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By Dr. Patricia Achan Okiria

As the country experiences the 21 days additional lock down arising from the various directives issued H.E the President of the Republic of Uganda, it is important to note that these directives are within the law. The institutions charged with the responsibility to observe and enforce these directives also need to ensure that their actions are within the law. There are a number of legal items to reflect upon as we implement the guidelines.

The Constitution of Uganda as the supreme legal instrument under Objective 23 states that “the State shall institute effective machinery for dealing  with  any  hazard  or  disaster  arising  out  of  natural  calamities  or  any  situation  resulting  in  general displacement of people or disruption of their normal life”. COVID-19 has disrupted the normal life of citizens. 

The Public Health Act (Cap. 281) 

This law empowers the Minister of Health to take measures to combat the spread of an infectious disease. Under this law, a number of statutory instruments have been published to implement the measures given by the Presidential directive to prevent the spread of COVID-19. These instruments include: 

a) Public Health (Notification of COVID-19) Order, 

b) SI No 45/2020; Public Health (Prevention of COVID-19) (Requirements and Conditions of Entry into Uganda) Order, 

c) SI No 46/2020; Public Health (Control of COVID-19) Order, 

d) SI No 52/2020; and Public Health (Prohibition of Entry into Uganda) Order, SI No 53/2020. The Public Health Act therefore provides a robust legal framework for the government to implement the directives against COVID-19 in Uganda.

At the Local Government Level, the Local government authorities have the power to enforce these regulations. 

The Ministry of Health has remained key as front line personnel in the fight against COVID-19. They have played a significant role by providing technical guidance for government authorities, health workers and other key stakeholders against community spread of the pandemic.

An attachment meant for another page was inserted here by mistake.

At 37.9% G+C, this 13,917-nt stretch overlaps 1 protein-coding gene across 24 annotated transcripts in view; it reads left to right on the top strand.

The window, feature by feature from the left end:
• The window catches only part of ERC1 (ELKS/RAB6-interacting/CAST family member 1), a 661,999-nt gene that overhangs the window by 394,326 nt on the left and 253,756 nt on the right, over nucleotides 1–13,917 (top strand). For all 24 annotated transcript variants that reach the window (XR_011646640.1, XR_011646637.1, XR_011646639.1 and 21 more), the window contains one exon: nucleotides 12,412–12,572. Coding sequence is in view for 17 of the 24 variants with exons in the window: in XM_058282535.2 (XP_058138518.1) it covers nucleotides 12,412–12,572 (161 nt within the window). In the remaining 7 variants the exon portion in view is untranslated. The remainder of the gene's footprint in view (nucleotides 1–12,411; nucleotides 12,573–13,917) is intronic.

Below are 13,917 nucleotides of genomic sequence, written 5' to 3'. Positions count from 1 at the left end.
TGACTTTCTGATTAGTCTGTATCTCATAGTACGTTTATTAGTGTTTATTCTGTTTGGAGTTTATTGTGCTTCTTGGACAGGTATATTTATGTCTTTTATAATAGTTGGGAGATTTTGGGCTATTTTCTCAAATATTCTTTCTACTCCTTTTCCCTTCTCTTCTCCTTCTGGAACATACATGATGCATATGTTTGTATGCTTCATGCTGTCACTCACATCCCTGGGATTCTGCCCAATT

The Security forces have also played an important role against the COVID-19 pandemic, GOU has heavily relied on the supportive role of the security forces which has enhanced the Civil- Military Cooperation in Uganda.

The Public Health crisis resulting from the COVID-19 has had immediate head-on effects which will have longer economic implications. Unsurprisingly, during this time of near-universal crisis, the government has enlisted the armed forces to help in combating the pandemic. 

The National Security Council has set up an Inter-Agency Joint Task Force (JTF) at National and Regional levels to support the Ministry of Health (MOH) in Combatting CODIV 19 epidemic in Uganda. The JTF is led by the Uganda Peoples’ Defence Forces’ (UPDF) Deputy Chief of Defence Forces,

The Security forces in Uganda possess a national command network with experience emergency response and disciplined manpower who can be deployed at relatively short notice to help supplement civilian frontline services during national emergency situations. 

The National Security Forces have been deployed to ensure observance of the mandatory quarantine and ensuring compliance to the guidelines.